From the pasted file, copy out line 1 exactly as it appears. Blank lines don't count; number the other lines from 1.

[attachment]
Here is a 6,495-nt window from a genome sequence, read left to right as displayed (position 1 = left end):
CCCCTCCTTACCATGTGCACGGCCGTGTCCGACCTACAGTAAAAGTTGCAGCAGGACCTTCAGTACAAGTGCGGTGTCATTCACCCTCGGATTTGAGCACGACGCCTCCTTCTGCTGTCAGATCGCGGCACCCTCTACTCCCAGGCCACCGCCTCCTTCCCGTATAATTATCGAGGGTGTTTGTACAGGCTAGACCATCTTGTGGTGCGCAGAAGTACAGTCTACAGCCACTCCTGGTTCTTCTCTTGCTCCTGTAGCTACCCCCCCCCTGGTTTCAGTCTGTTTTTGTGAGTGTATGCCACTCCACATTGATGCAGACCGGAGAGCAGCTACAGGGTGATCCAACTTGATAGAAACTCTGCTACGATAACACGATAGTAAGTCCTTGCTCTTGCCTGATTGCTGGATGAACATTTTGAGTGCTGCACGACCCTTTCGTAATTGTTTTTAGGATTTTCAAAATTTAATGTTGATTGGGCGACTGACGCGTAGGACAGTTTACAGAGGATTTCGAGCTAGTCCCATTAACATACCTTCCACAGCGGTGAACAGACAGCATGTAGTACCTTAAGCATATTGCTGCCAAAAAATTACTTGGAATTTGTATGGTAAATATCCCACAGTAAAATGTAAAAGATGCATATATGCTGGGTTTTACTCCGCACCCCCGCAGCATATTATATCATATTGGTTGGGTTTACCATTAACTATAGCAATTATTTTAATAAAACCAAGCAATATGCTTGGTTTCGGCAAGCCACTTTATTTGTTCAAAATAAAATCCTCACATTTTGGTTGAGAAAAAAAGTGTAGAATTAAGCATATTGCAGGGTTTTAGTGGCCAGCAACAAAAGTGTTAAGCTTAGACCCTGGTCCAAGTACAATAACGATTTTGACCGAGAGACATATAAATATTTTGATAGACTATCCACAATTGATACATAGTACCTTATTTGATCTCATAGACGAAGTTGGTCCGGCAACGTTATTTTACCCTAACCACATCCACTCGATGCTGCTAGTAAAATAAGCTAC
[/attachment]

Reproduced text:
Here is a 6,495-nt window from a genome sequence, read left to right as displayed (position 1 = left end):